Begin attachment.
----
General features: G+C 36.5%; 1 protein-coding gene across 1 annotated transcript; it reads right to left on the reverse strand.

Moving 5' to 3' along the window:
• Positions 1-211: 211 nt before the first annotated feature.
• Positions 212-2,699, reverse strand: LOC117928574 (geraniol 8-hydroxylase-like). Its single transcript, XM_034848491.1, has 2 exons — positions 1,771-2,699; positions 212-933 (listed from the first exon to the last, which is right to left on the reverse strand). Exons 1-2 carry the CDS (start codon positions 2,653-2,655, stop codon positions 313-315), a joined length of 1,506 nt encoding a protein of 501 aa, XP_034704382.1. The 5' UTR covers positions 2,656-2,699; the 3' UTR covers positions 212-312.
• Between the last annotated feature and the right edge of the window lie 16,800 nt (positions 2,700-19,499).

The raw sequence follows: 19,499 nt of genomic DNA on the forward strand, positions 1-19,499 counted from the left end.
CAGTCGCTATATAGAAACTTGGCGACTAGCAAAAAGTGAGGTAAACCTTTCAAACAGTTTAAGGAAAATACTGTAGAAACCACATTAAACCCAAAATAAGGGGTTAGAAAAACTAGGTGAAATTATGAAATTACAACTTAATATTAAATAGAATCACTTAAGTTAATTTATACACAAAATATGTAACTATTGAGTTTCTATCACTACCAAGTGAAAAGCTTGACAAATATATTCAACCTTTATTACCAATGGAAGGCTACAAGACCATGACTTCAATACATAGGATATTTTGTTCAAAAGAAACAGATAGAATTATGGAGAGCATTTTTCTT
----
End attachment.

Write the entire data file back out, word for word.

General features: G+C 36.5%; 1 protein-coding gene across 1 annotated transcript; it reads right to left on the reverse strand.

Moving 5' to 3' along the window:
• Positions 1-211: 211 nt before the first annotated feature.
• Positions 212-2,699, reverse strand: LOC117928574 (geraniol 8-hydroxylase-like). Its single transcript, XM_034848491.1, has 2 exons — positions 1,771-2,699; positions 212-933 (listed from the first exon to the last, which is right to left on the reverse strand). Exons 1-2 carry the CDS (start codon positions 2,653-2,655, stop codon positions 313-315), a joined length of 1,506 nt encoding a protein of 501 aa, XP_034704382.1. The 5' UTR covers positions 2,656-2,699; the 3' UTR covers positions 212-312.
• Between the last annotated feature and the right edge of the window lie 16,800 nt (positions 2,700-19,499).

The raw sequence follows: 19,499 nt of genomic DNA on the forward strand, positions 1-19,499 counted from the left end.
CAGTCGCTATATAGAAACTTGGCGACTAGCAAAAAGTGAGGTAAACCTTTCAAACAGTTTAAGGAAAATACTGTAGAAACCACATTAAACCCAAAATAAGGGGTTAGAAAAACTAGGTGAAATTATGAAATTACAACTTAATATTAAATAGAATCACTTAAGTTAATTTATACACAAAATATGTAACTATTGAGTTTCTATCACTACCAAGTGAAAAGCTTGACAAATATATTCAACCTTTATTACCAATGGAAGGCTACAAGACCATGACTTCAATACATAGGATATTTTGTTCAAAAGAAACAGATAGAATTATGGAGAGCATTTTTCTT